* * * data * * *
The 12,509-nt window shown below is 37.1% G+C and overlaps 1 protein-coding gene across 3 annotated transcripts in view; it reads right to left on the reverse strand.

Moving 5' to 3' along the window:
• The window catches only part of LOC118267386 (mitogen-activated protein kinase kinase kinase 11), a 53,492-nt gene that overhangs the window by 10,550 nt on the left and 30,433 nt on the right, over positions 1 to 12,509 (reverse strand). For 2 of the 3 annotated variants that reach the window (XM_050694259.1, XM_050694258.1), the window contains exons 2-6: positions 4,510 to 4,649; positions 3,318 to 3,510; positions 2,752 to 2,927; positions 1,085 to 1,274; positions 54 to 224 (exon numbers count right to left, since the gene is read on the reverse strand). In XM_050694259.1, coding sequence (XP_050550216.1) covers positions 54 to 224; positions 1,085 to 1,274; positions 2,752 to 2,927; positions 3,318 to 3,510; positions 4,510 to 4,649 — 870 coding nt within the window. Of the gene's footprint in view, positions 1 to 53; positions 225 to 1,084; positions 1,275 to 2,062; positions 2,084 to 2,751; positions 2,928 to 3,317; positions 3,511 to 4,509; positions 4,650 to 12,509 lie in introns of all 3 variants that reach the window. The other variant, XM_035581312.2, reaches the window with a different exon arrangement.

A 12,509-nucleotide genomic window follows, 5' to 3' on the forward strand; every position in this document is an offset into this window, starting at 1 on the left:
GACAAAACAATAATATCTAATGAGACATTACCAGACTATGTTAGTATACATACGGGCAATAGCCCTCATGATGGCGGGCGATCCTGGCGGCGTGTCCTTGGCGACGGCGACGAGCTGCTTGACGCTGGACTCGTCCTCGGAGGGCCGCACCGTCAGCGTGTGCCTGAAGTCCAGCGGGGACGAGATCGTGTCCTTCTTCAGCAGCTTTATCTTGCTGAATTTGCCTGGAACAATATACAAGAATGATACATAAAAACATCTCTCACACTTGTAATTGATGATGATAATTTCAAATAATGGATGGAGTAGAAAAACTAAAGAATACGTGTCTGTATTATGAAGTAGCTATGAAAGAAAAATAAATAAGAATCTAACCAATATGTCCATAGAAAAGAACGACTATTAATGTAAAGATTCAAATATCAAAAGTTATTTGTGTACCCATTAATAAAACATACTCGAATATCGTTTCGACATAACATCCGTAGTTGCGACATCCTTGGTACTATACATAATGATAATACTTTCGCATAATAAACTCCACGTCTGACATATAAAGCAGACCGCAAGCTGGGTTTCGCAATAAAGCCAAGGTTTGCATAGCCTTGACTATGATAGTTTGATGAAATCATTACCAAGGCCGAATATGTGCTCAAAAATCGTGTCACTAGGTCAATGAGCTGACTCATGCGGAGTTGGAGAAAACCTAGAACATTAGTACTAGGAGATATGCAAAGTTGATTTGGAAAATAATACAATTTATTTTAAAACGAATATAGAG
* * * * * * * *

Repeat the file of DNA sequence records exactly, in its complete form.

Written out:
The 12,509-nt window shown below is 37.1% G+C and overlaps 1 protein-coding gene across 3 annotated transcripts in view; it reads right to left on the reverse strand.

Moving 5' to 3' along the window:
• The window catches only part of LOC118267386 (mitogen-activated protein kinase kinase kinase 11), a 53,492-nt gene that overhangs the window by 10,550 nt on the left and 30,433 nt on the right, over positions 1 to 12,509 (reverse strand). For 2 of the 3 annotated variants that reach the window (XM_050694259.1, XM_050694258.1), the window contains exons 2-6: positions 4,510 to 4,649; positions 3,318 to 3,510; positions 2,752 to 2,927; positions 1,085 to 1,274; positions 54 to 224 (exon numbers count right to left, since the gene is read on the reverse strand). In XM_050694259.1, coding sequence (XP_050550216.1) covers positions 54 to 224; positions 1,085 to 1,274; positions 2,752 to 2,927; positions 3,318 to 3,510; positions 4,510 to 4,649 — 870 coding nt within the window. Of the gene's footprint in view, positions 1 to 53; positions 225 to 1,084; positions 1,275 to 2,062; positions 2,084 to 2,751; positions 2,928 to 3,317; positions 3,511 to 4,509; positions 4,650 to 12,509 lie in introns of all 3 variants that reach the window. The other variant, XM_035581312.2, reaches the window with a different exon arrangement.

A 12,509-nucleotide genomic window follows, 5' to 3' on the forward strand; every position in this document is an offset into this window, starting at 1 on the left:
GACAAAACAATAATATCTAATGAGACATTACCAGACTATGTTAGTATACATACGGGCAATAGCCCTCATGATGGCGGGCGATCCTGGCGGCGTGTCCTTGGCGACGGCGACGAGCTGCTTGACGCTGGACTCGTCCTCGGAGGGCCGCACCGTCAGCGTGTGCCTGAAGTCCAGCGGGGACGAGATCGTGTCCTTCTTCAGCAGCTTTATCTTGCTGAATTTGCCTGGAACAATATACAAGAATGATACATAAAAACATCTCTCACACTTGTAATTGATGATGATAATTTCAAATAATGGATGGAGTAGAAAAACTAAAGAATACGTGTCTGTATTATGAAGTAGCTATGAAAGAAAAATAAATAAGAATCTAACCAATATGTCCATAGAAAAGAACGACTATTAATGTAAAGATTCAAATATCAAAAGTTATTTGTGTACCCATTAATAAAACATACTCGAATATCGTTTCGACATAACATCCGTAGTTGCGACATCCTTGGTACTATACATAATGATAATACTTTCGCATAATAAACTCCACGTCTGACATATAAAGCAGACCGCAAGCTGGGTTTCGCAATAAAGCCAAGGTTTGCATAGCCTTGACTATGATAGTTTGATGAAATCATTACCAAGGCCGAATATGTGCTCAAAAATCGTGTCACTAGGTCAATGAGCTGACTCATGCGGAGTTGGAGAAAACCTAGAACATTAGTACTAGGAGATATGCAAAGTTGATTTGGAAAATAATACAATTTATTTTAAAACGAATATAGAG